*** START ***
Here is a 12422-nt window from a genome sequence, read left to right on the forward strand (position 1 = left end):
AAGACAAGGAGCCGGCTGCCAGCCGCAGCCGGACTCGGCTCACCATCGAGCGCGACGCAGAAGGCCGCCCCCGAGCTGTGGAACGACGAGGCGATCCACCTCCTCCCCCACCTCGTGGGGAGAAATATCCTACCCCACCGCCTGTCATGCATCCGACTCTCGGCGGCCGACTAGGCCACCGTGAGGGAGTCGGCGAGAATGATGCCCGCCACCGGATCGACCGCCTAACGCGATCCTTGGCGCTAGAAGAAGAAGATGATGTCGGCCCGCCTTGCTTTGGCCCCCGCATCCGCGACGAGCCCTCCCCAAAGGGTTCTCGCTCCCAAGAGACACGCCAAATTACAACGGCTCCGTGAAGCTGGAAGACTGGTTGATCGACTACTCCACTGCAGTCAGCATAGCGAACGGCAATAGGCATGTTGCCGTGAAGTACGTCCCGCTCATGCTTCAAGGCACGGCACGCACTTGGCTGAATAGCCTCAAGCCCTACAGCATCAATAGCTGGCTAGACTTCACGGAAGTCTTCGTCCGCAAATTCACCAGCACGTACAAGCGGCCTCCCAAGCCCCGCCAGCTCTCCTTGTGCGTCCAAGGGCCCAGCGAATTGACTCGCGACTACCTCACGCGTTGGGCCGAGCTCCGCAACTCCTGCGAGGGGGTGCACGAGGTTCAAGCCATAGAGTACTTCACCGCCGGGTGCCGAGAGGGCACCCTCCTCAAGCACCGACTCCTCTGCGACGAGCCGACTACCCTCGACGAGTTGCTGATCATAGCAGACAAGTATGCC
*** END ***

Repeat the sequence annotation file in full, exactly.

Here is a 12422-nt window from a genome sequence, read left to right on the forward strand (position 1 = left end):
AAGACAAGGAGCCGGCTGCCAGCCGCAGCCGGACTCGGCTCACCATCGAGCGCGACGCAGAAGGCCGCCCCCGAGCTGTGGAACGACGAGGCGATCCACCTCCTCCCCCACCTCGTGGGGAGAAATATCCTACCCCACCGCCTGTCATGCATCCGACTCTCGGCGGCCGACTAGGCCACCGTGAGGGAGTCGGCGAGAATGATGCCCGCCACCGGATCGACCGCCTAACGCGATCCTTGGCGCTAGAAGAAGAAGATGATGTCGGCCCGCCTTGCTTTGGCCCCCGCATCCGCGACGAGCCCTCCCCAAAGGGTTCTCGCTCCCAAGAGACACGCCAAATTACAACGGCTCCGTGAAGCTGGAAGACTGGTTGATCGACTACTCCACTGCAGTCAGCATAGCGAACGGCAATAGGCATGTTGCCGTGAAGTACGTCCCGCTCATGCTTCAAGGCACGGCACGCACTTGGCTGAATAGCCTCAAGCCCTACAGCATCAATAGCTGGCTAGACTTCACGGAAGTCTTCGTCCGCAAATTCACCAGCACGTACAAGCGGCCTCCCAAGCCCCGCCAGCTCTCCTTGTGCGTCCAAGGGCCCAGCGAATTGACTCGCGACTACCTCACGCGTTGGGCCGAGCTCCGCAACTCCTGCGAGGGGGTGCACGAGGTTCAAGCCATAGAGTACTTCACCGCCGGGTGCCGAGAGGGCACCCTCCTCAAGCACCGACTCCTCTGCGACGAGCCGACTACCCTCGACGAGTTGCTGATCATAGCAGACAAGTATGCC